Chaos, statistics and inverse cascades in turbulent flows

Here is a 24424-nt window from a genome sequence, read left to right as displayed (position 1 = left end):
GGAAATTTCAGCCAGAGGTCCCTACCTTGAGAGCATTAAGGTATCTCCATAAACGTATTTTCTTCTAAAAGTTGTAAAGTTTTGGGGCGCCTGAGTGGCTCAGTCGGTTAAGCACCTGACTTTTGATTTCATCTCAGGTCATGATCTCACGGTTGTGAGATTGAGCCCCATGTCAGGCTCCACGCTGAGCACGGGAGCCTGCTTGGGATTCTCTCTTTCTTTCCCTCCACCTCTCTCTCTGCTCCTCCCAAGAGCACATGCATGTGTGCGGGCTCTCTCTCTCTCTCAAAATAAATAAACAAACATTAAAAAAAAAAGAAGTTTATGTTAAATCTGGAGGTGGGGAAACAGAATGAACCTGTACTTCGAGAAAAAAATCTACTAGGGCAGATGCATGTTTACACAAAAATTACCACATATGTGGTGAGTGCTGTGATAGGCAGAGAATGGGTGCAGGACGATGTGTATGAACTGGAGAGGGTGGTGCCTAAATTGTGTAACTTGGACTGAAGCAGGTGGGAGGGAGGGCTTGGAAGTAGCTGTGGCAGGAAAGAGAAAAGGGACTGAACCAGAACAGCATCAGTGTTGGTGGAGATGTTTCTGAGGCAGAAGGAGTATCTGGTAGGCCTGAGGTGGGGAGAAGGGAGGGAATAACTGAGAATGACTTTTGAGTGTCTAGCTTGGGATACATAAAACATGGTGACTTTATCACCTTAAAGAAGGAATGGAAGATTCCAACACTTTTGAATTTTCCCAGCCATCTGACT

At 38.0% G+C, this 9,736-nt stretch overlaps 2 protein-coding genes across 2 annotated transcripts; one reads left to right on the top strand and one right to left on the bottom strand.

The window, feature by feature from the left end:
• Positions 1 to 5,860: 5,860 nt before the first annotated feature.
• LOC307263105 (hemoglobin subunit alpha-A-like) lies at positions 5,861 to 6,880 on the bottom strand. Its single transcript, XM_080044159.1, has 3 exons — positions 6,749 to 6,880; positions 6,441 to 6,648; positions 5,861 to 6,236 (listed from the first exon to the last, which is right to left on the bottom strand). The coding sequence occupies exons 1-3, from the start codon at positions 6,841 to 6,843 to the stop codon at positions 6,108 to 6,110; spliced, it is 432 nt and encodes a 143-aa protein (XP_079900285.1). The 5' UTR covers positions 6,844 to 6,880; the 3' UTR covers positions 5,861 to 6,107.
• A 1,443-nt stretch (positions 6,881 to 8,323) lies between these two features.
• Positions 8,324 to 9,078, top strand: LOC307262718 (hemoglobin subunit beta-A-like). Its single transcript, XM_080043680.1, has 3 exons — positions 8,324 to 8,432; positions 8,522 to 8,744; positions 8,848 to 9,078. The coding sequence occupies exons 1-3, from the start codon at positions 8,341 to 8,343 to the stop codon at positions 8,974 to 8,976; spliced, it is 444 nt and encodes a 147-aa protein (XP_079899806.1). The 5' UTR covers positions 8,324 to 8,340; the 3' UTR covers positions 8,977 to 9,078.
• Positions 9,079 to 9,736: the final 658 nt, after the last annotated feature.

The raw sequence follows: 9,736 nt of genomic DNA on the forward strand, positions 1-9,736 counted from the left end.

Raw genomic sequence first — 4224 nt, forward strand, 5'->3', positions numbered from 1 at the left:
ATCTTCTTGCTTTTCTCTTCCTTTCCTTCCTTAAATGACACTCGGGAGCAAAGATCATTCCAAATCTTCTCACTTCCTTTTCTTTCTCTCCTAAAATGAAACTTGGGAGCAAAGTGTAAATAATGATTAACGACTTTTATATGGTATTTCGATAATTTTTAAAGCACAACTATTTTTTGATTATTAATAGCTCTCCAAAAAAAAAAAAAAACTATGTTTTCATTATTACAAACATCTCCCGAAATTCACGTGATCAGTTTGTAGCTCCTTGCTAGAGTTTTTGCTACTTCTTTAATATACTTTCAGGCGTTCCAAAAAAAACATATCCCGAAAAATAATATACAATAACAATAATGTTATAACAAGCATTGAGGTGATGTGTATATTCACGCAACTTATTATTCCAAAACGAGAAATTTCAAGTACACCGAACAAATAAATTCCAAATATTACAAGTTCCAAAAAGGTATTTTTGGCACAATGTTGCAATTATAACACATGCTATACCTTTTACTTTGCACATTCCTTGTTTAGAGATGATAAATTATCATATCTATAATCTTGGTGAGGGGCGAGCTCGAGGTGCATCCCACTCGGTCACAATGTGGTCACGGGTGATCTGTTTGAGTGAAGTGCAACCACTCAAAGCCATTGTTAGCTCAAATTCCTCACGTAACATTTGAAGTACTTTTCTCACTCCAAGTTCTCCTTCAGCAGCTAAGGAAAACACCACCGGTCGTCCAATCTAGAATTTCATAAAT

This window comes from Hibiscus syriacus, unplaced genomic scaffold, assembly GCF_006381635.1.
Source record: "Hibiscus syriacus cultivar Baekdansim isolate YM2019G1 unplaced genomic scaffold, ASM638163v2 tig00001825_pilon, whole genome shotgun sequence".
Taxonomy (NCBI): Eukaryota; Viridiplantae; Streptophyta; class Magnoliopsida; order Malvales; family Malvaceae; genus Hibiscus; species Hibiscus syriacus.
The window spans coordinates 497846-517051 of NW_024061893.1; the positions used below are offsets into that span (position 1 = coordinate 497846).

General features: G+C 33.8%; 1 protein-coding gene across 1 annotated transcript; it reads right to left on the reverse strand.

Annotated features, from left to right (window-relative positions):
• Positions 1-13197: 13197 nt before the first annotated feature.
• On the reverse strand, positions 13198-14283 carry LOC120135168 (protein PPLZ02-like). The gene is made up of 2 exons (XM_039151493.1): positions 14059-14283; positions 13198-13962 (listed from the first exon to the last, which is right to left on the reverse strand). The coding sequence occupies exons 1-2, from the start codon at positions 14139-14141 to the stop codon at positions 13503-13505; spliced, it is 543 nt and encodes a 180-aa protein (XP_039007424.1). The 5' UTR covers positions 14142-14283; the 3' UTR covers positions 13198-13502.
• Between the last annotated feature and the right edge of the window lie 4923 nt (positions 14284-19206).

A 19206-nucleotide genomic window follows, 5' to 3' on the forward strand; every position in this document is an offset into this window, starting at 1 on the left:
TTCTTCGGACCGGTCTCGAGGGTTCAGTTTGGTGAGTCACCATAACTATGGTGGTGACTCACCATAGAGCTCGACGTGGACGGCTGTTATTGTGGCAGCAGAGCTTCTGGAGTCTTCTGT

Describing turbulence has been one of the most important unsolved problems of physics for the last two centuries. Multiple attempts have been made and yet there is no successful theory of turbulence to date. The most common approach to describe turbulence is the statistical one, nevertheless, ideas from other fields such as dynamical system theory, field theories and critical phenomena have re-emerged over the past years. In this work we carry out a series of studies that use ideas from dynamical systems to describe the chaotic properties of hydrodynamic and magnetohydrodynamic turbulence. For this, we use direct numerical simulations (DNS) and a numerical implementation of the EDQNM closure to study the relation between the Lyapunov exponents and different flow characteristics such as Reynolds number and space dimensionality. We perform a thorough numerical analysis of the statistical properties of Lyapunov exponents in homogeneous and isotropic turbulence. We also look at the relation between the Lyapunov exponents and the Reynolds number λ ∼ Re1/2, that was established by David Ruelle in 1979. DNS show that Ruelle’s relation holds, although corrections due to intermittency effects are not observed. We also see that the Lyapunov exponents are a robust measure of the system, which remains stable even for underresolved simulations. We also look at the Lyapunov exponents behaviour for varying spatial dimension. We find that these decrease with increasing dimension. Using the EDQNM closure equations, we find that there is a critical dimension dc ≈ 5.8 above which the fluid is no longer chaotic. Additionally, we study the Lyapunov exponent scaling behaviour while varying the aspect ratio of a rectangular lattice. We see a sudden transition between two and three-dimensional phenomenology, contrary to the smoother transition observed when looking at the two and three-dimensional energy components. Last, we study the decay of turbulent magnetohydrodynamic fluids. Magnetohydrodynamic (MHD) equations are the result of coupling the Maxwell’s equations to the N-S equations. This gives place to a rich phenomenology and gives an appropriate description of many astrophysical systems. In particular, decaying MHD is a candidate to explain the evolution of the large scale cosmic magnetic fields observed in the universe. The transfer from small to large scales of magnetic energy is common in helical flows. However, recent numerical studies showed a strong inverse transfer of magnetic energy also in nonhelical flows. The properties of this inverse transfer are not yet understood and different codes show slightly different properties. We perform a complete analysis, where our results shows a present but not strong inverse energy transfer of nonhelical flows. In addition, we find that this inverse transfer grows with increasing Prandtl number, contrary to what is observed in recent literature.
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